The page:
This past week, I experienced an old friend: SNOW. It has been over 10 years since I have had to deal with this stuff. In this case, the 40 inches of white stuff, more then made up for this long absence from winter.
The weather is one of the many excuses used to support the suburban experiment. We need large malls, because the winters are too cold for people to shop outside. We need wide roads to make it easier to push snow. We need to eliminate on-street parking because they make plowing difficult. Well, I want to share with you my observations.
For my friends in the snow belt or upper Minnesota, 40 inches may seem like a dusting, but for our town this type of snowfall is historic. Our equipment worked well for the first 12 and even 24 inches, but once the snow began to pile along the roads, our plows could just not throw it any further. Once we started get 2-3 inched of snow an hour, it just was not safe for for our equipment to be on the streets until the snow slowed.
I work for a small town where everyone pitches in. I decided to give public works a hand in their efforts to keep the city streets over. This task moved from observation, to hand shovel, and ultimately to plow operator. I cannot deny that it was a lot of fun to plow, for the first day. By day three, I have to admit, I lost interest in even playing with Eddie’s toy trucks.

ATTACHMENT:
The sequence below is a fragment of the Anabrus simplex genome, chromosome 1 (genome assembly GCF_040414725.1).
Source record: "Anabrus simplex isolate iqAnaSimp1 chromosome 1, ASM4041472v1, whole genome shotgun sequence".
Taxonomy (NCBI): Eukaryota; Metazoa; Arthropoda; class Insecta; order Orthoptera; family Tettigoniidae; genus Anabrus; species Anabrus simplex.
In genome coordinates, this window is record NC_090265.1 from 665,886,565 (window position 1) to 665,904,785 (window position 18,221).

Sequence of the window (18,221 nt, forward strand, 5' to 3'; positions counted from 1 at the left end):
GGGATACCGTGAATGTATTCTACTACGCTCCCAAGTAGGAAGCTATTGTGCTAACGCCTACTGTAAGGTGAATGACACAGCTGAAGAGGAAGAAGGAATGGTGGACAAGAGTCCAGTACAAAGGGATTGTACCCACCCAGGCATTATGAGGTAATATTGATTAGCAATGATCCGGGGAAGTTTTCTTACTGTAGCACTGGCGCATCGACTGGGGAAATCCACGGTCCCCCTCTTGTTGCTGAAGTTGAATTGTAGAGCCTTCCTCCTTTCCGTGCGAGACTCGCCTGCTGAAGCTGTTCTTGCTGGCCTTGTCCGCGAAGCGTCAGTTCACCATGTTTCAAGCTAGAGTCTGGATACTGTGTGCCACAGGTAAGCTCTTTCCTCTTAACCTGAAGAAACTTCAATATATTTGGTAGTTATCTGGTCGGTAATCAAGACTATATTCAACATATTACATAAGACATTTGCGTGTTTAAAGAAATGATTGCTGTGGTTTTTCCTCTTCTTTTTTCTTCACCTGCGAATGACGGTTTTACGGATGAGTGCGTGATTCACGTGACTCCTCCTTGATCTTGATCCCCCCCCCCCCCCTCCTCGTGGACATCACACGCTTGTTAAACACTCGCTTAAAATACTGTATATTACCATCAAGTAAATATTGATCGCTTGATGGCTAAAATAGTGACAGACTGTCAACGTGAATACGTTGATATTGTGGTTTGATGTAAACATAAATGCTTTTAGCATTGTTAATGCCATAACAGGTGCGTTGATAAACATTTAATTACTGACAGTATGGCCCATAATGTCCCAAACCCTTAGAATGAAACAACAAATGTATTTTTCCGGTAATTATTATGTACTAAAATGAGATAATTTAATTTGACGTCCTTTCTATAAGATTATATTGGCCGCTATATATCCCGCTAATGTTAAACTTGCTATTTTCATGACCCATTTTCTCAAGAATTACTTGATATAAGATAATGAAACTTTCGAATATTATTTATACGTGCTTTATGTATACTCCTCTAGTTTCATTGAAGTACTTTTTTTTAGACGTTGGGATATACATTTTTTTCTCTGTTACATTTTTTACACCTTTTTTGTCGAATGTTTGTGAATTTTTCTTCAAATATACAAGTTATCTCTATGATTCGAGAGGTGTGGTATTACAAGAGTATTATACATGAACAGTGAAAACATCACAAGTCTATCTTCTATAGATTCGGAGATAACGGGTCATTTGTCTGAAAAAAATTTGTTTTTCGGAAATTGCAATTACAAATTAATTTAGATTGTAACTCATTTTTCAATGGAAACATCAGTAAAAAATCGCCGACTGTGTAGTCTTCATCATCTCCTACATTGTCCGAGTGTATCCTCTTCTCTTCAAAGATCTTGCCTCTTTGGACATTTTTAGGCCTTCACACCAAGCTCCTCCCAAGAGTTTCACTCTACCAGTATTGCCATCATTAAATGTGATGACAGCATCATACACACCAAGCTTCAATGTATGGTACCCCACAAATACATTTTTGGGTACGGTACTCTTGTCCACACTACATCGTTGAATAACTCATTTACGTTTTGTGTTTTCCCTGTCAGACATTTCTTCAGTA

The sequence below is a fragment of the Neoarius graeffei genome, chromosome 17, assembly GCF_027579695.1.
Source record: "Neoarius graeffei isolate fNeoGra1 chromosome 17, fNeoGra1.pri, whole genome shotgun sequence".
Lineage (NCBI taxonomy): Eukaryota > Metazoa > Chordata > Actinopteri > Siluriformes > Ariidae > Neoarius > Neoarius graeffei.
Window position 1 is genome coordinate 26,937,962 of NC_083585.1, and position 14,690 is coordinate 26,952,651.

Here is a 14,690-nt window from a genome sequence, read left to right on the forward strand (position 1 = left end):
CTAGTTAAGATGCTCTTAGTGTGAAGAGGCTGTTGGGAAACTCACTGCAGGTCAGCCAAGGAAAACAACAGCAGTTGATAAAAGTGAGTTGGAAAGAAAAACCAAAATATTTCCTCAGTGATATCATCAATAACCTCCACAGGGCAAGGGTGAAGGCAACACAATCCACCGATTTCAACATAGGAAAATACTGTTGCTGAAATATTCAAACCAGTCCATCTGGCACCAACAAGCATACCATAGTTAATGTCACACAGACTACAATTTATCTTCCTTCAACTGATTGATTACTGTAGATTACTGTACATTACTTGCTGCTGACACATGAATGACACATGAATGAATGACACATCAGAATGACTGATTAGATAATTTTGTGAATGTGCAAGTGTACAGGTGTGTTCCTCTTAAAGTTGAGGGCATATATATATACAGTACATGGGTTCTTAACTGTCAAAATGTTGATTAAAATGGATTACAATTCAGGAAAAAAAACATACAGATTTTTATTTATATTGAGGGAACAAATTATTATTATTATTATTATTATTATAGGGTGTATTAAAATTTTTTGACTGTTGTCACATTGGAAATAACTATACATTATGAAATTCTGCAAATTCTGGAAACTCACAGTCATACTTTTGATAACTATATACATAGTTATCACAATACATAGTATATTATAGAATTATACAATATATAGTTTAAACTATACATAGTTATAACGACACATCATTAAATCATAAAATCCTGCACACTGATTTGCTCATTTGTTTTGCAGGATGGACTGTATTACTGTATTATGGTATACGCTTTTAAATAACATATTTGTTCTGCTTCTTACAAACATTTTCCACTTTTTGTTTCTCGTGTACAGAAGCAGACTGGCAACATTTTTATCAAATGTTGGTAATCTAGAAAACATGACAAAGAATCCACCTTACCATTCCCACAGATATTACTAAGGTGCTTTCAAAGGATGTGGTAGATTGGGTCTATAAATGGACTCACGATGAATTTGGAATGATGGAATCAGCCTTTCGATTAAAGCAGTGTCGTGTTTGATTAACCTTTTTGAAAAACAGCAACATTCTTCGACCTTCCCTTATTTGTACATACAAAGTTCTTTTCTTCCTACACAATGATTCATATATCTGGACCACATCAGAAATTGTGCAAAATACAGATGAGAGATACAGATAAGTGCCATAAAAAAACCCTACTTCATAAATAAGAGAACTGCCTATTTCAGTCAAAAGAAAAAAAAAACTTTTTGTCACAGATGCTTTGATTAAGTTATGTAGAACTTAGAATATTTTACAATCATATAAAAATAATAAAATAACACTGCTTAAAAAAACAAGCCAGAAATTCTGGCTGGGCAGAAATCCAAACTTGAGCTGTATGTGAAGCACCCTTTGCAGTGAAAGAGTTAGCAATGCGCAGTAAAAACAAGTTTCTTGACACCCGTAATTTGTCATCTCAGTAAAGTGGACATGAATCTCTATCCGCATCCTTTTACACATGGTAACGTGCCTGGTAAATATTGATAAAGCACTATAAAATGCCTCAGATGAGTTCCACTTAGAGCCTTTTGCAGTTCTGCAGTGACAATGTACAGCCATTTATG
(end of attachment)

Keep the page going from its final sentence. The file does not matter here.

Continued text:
I do encourage that planners ride with the folks that clear our streets. You really need to see this first hand. Here are a couple of snow storm observations.
- The wide streets are the worst streets. Our town has a couple 3 and 5 lane streets. During and after the storm, you find you only need 2 lanes. It takes a lot resources to plow a Stroad when those resources could be better used somewhere else.
- Grids are Great. With the amount of snow we had, we needed a place to put it. In old town Ranson, we have a historic street grid that allowed us to move snow to the four corners of an intersection. This allowed the streets to remain open with the basic equipment we had. The intersections also allowed for the plow to dump what is was pushing into the cross streets, which would get moved as we turned the block. In the long, winding streets of the suburbs, we had to bring in special equipment and haul away the snow. These are also the streets where we received the most complaints about driveways being “plowed in.”
- Civic Spaces are important. There are actually three important observations here. First, after the storm, people wanted to get out and kids wanted to play in the snow. Civic spaces and parks provided the opportunity for this to occur, while letting crews clear the streets. Secondly, these civic spaces provided central locations to stage equipment and to haul snow to. Finally, once we clear the parking lots at the Civic buildings, on-street parking residents could move their cars off-street while crews clear the streets.